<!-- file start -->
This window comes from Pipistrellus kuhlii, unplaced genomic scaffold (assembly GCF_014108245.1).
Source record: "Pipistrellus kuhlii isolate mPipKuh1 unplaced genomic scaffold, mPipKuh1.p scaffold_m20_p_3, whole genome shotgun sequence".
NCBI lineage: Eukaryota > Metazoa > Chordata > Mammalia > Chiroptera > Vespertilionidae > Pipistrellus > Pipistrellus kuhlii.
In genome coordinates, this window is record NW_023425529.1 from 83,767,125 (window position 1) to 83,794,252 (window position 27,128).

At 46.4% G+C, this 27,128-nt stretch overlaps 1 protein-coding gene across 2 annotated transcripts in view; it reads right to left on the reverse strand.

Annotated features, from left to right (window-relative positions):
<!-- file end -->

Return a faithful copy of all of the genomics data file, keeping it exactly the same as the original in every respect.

This window comes from Pipistrellus kuhlii, unplaced genomic scaffold (assembly GCF_014108245.1).
Source record: "Pipistrellus kuhlii isolate mPipKuh1 unplaced genomic scaffold, mPipKuh1.p scaffold_m20_p_3, whole genome shotgun sequence".
NCBI lineage: Eukaryota > Metazoa > Chordata > Mammalia > Chiroptera > Vespertilionidae > Pipistrellus > Pipistrellus kuhlii.
In genome coordinates, this window is record NW_023425529.1 from 83,767,125 (window position 1) to 83,794,252 (window position 27,128).

At 46.4% G+C, this 27,128-nt stretch overlaps 1 protein-coding gene across 2 annotated transcripts in view; it reads right to left on the reverse strand.

Annotated features, from left to right (window-relative positions):